AMD now has 'more than allegations' against Intel
They totally [blank]ed our [blank]
On Hewlett-Packard: Auspiciously following a full page of censored text, "The result: HP took only 160,000 of the one million free processors that AMD had offered it. No rational computer manufacturer would leave 840,000 free, state-of-the-art microprocessors on the table unless it had been foreclosed from using them by exclusionary conduct. And this is precisely what happened."
While the censored text above the statement blocks what the deal was really about — a vendor turning down 840,000 free chips warrants some raised eyebrows. Certainly unusual behavior.
On Sony: "Starting in late 2002, Intel's anticompetitive, all-or-nothing 'conditional' rebates dropped Sony's AMD purchases for consumer-based systems from approximately 30% to zero within a matter of months. Intel's efforts were anything but oblique."
On Gateway: "AMD is only beginning to understand the nature and extent of Intel's predatory tactics towards Gateway over the past decade."
On IBM: "Although AMD-based server products are presently offered by all the major OEMs catering to enterprise customers, Intel has to this day kept AMD from gaining anything more than a toehold in IBM's valuable commercial server space."
Curious, because IBM sells a bunch of AMD-based boxes. This would probably be the big toe they're talking about.
AMD also accuses Intel of secretly fixing its compiler so AMD boxes would run poorly. It claims that in 2004, Intel set out to nullify a performance advantage in its Operon and Athlon 64 chips by implanting a hidden function in new versions of the Intel compilers.
"These caused the finished software program to determine whether or not the executing computer ran on an Intel-manufactured microprocessor. If an AMD microprocessor is detected, the software programs would run using inefficient executing commands, or simply crash."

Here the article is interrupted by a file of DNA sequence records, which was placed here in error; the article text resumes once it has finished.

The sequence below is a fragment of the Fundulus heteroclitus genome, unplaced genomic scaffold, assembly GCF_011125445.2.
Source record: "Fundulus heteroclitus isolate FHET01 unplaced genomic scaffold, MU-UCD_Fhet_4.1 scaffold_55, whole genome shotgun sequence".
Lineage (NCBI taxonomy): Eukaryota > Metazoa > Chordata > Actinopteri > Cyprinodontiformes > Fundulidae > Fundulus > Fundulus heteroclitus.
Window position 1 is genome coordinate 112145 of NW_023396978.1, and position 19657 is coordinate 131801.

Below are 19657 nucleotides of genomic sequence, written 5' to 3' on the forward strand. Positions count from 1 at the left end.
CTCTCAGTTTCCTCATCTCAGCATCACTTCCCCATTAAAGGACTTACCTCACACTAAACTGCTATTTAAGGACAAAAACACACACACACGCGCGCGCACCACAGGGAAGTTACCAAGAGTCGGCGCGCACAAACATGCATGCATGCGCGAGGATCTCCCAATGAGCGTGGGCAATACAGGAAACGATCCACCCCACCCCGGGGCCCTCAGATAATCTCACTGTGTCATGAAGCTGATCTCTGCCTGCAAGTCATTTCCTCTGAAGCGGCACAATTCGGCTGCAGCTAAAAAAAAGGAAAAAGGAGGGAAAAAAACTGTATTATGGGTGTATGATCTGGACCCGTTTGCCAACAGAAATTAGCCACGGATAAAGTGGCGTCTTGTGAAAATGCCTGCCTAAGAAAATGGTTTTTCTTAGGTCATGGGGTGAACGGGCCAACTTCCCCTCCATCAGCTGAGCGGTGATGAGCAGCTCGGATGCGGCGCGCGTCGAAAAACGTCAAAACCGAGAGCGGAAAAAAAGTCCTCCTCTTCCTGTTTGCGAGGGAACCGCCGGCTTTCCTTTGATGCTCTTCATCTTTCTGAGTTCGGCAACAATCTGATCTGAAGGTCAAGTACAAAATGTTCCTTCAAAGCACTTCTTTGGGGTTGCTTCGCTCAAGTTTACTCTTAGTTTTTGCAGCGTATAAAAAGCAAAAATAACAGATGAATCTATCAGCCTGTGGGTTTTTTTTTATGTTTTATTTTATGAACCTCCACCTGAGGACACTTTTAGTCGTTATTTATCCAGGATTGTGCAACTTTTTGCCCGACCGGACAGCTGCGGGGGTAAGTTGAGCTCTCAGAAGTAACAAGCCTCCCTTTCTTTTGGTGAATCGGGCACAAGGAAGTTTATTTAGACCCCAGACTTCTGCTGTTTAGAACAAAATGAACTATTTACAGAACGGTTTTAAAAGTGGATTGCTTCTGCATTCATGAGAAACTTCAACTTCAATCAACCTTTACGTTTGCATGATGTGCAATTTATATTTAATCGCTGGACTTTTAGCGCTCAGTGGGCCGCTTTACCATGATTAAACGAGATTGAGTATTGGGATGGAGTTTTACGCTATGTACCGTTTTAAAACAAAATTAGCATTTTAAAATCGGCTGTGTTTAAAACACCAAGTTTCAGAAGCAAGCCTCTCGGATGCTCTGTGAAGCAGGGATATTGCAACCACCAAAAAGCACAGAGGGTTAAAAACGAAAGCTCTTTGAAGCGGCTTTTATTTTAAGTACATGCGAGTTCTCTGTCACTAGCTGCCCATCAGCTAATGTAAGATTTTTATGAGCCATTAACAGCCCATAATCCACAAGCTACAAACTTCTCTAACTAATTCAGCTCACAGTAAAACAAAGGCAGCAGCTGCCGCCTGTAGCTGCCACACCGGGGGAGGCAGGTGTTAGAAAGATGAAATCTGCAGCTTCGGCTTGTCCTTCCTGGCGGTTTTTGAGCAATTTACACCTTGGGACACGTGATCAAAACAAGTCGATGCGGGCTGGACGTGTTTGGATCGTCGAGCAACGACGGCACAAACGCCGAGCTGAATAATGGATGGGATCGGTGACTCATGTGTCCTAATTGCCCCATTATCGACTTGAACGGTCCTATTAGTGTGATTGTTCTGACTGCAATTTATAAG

"The effect was dramatic:" states the brief. And apparently so much so that the description is censored.
Meanwhile, Intel's version of the brief again asserts that its rival's struggles in the chip market are a result of AMD's own poor choices. It maintains that exclusive deals cut with customers were made as a part of regular competition and ultimately benefited consumers.
"Stripped of hyperbole, AMD's Complaint accuses Intel of competing too aggressively, by offering customers attractive, discounted prices and marketing and technical support to win their business," the filing claims.
Our absolute favorite passage from Intel's brief:
The U.S. lawsuit is just one battlefield where Intel currently faces antitrust charges. The European Commission, South Korea, Japan and others have also launched probes into the company's business practices.
Looking ahead, both AMD and Intel will have a chance to reply to their briefs with responses that take up no more than 40 pages. Then, that very Special Master will hold another hearing on June 5th where things will get oral. Eventually, he'll pop out a decision as to the merits of the submissions.
A copy of the AMD's latest brief is available here.